The primary election is June 28, selecting candidates for the Nov. 8 general election.  Ballots have been mailed and candidates are hard at work campaigning.  I’m getting confusing mailers from Democrat sources about Republican candidates.

There is a considerable amount of money being spent on this deception and interference with direct mail content, and it is questionable at best.  There may be some legal implications about these direct-mail materials.  


Gerri and I traveled to Cody, Wyo. this past week to attend the summer board meeting of the National Newspaper Association.  I served as president of this group several decades ago.  It is the largest and oldest newspaper trade association in the United States with headquarters in Wash. and Fla.  When I was president we were located on the campus of the University of Missouri at Columbia. 

NNA lobbies for newspapers in Wash. on First Amendment issues and postal matters.  Like almost everything, the cost of mailing newspapers continues to rise.  The postal service has been hard hit by the pandemic and shortage of workers.

We mail The Villager every Wednesday morning with privileged periodical mail that is entitled to the paper to move as first-class mail when possible.  Third-class (bulk mail) can take a week for delivery.  There is some confusion among postal ranks about what is a periodical legal newspaper and what is a shopper.  The U.S. mail is very important to the lives of Americans and has been a wonderful service started by our founding fathers.  Postal employees  are some of the hardest and most vital government workers.  If you have a delayed newspaper, put a note in your mailbox asking for faster service from your mail carrier.

Back to the trip to Cody, Wyo. to check up on NNA activities and the latest newspaper issues across America.   The Association seems to be doing well and is attempting to educate members on digital and online distribution of newspapers.  If your reading this you know that we like print, but we do have an ISSUU online edition.

It was good to see some old friends and  sons of former publishers that we have known for many years.  We have traveled on NNA study missions to some interesting destinations that have included Cuba, China, and Vietnam, making many lasting industry friendships.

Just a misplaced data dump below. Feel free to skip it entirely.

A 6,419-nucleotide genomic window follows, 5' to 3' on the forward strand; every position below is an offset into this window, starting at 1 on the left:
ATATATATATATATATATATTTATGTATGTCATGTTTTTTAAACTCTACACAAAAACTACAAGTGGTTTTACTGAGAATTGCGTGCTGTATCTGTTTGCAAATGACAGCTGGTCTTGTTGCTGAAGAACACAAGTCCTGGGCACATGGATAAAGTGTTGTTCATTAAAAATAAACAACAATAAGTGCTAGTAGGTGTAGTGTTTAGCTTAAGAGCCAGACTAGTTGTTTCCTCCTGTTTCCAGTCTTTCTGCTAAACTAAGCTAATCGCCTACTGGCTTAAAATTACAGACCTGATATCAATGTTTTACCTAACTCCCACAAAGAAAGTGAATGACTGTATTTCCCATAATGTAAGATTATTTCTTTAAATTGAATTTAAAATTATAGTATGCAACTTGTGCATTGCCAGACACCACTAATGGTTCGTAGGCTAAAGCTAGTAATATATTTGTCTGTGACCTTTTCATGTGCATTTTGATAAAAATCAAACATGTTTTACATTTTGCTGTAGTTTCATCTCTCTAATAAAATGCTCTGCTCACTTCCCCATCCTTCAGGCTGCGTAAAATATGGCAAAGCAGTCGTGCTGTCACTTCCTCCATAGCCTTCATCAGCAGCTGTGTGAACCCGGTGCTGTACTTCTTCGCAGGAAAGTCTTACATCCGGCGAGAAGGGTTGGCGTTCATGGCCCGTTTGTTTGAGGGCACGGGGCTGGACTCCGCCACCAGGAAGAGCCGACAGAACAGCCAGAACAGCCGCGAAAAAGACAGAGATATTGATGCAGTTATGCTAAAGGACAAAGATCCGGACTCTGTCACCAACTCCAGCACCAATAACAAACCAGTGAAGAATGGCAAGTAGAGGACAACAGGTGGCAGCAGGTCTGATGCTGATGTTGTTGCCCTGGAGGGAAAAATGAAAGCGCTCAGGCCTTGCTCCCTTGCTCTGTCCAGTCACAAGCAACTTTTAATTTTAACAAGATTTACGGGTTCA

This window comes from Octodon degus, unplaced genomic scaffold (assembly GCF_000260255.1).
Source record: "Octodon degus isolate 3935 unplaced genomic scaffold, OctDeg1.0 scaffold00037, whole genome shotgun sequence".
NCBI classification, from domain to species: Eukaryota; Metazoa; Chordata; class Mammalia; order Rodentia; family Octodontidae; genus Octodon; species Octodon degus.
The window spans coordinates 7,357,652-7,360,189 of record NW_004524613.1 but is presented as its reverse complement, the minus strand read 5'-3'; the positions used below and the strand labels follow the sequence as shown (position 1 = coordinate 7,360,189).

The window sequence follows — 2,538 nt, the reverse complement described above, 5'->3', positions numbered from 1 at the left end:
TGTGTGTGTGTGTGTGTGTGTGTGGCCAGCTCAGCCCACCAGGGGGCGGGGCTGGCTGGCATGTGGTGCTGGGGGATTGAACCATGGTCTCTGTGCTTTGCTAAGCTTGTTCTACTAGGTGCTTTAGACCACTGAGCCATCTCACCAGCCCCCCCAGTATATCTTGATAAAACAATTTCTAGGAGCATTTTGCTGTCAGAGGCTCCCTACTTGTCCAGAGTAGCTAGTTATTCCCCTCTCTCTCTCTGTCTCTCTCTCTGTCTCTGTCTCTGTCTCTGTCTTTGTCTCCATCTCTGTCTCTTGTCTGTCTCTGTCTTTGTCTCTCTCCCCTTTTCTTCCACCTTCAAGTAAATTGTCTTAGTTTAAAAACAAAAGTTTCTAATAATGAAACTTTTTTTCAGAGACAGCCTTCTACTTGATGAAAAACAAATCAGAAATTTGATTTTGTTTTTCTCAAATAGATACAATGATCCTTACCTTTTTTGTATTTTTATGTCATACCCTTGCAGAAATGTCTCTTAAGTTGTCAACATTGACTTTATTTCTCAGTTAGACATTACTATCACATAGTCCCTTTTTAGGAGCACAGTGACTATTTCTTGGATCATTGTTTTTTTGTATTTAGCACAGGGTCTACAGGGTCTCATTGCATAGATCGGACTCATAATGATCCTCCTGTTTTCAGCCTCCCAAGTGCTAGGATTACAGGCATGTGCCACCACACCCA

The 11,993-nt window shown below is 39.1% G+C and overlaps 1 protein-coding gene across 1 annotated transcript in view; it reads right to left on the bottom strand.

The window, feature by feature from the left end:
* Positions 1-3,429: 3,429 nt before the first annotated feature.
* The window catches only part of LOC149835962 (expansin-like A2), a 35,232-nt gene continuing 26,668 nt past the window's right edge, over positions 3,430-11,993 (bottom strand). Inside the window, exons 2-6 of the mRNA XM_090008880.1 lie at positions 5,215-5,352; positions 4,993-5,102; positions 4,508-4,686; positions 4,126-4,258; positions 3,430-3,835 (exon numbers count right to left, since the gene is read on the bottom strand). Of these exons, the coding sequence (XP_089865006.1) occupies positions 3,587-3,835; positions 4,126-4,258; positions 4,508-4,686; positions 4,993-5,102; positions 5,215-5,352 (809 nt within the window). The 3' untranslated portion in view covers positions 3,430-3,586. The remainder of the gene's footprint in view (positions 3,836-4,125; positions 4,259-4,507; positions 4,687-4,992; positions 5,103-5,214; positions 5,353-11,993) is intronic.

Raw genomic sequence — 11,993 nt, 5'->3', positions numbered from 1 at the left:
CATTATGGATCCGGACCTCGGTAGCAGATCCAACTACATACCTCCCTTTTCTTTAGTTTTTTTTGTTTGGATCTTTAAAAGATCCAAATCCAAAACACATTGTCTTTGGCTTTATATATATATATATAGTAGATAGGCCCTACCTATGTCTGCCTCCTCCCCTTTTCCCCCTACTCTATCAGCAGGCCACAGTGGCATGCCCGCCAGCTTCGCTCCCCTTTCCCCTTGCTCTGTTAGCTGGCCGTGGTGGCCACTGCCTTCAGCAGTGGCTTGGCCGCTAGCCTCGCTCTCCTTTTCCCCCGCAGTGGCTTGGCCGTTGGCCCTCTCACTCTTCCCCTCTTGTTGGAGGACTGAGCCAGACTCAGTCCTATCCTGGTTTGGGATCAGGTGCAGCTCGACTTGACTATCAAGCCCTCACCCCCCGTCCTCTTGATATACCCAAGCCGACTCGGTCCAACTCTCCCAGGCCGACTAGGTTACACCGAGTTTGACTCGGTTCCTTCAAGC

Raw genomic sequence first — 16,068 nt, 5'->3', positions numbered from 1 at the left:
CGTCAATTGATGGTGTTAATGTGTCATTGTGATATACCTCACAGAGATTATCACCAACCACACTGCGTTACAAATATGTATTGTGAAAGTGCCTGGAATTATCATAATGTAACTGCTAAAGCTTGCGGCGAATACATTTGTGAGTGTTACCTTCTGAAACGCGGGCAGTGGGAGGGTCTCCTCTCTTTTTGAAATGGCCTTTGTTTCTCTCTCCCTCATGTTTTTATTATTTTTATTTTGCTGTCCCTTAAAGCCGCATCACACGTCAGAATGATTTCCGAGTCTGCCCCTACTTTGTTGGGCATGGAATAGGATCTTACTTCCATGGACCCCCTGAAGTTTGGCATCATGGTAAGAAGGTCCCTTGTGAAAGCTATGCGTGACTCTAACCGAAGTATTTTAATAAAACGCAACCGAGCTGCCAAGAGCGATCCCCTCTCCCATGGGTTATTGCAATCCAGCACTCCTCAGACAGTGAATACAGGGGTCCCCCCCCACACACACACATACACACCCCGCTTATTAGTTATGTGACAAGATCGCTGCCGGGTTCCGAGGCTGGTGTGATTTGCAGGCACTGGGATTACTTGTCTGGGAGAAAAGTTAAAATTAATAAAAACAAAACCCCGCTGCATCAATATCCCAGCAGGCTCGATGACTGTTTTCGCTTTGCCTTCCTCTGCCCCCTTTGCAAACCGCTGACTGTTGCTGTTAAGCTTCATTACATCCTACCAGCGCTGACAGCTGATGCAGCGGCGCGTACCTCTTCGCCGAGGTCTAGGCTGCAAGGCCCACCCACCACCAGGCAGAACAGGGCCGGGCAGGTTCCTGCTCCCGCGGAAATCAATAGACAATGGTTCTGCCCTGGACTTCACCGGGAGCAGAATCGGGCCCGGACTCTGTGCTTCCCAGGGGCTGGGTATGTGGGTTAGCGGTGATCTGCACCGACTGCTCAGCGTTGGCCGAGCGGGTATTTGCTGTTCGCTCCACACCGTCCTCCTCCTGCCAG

While in Cody we toured the Buffalo Bill Center; a major attraction and a wonderful museum with Bill’s life story.  He started the town and founding  the Cody Enterprise newspaper in 1892. The center has tributes to American Indians, Winchester rifles, natural resources, and the history of “Wild Bill” and his traveling circus that toured the U.S. and the world.

Buffalo Bill is actually buried in Colo., directly west of Denver on Lookout Mountain where there is an excellent museum about his life story.  The tomb overlooks Denver and the front range.  Cody’s folks wanted his remains returned to Wyo., but he is still interned in Colo. with a large monument at the museum site.

This local museum is well worth a trip and contains a treasure trove of history about William Cody and the history of the west.

A sidelight of the trip to Cody was the massive road destruction in nearby Yellowstone National Park that has closed the park for the summer and well into the future.  An estimated 10,000 visitors had to be evacuated from the park.

The closing is unfortunate for Cody tourism as one of the major entrances to the park is through Cody, with dozens of motels along the main street.

We had lunch in Bill’s “Irma” hotel and restaurant with an antique bar taking up one wall of the restaurant.  Bill had two suites in the hotel and his office located in the main street hotel.

Cody is a neat town, with a year-round population of about 10,000 people and a view of the Grand Teton mountains. 

Along the way in Wyo. we saw signs for Liz Cheney for Congress.

One Wyo. publisher thinks she will hang on and win.  The Cody publisher thinks she will lose 80 to 20 percent.  My prediction is that she is “toast.”

The highways in Wyo. are fast and smooth, while crossing in and out of Colo., our highways offer a bumpy ride. 

The Cody Enterprise recently sold to a new owner and he hosted everyone to lunch and gave us a tour of the fabulous newspaper plant with a 10-unit Goss printing press.

I sponsored his father into NNA 30 years ago.   

Time flies when you’re having fun.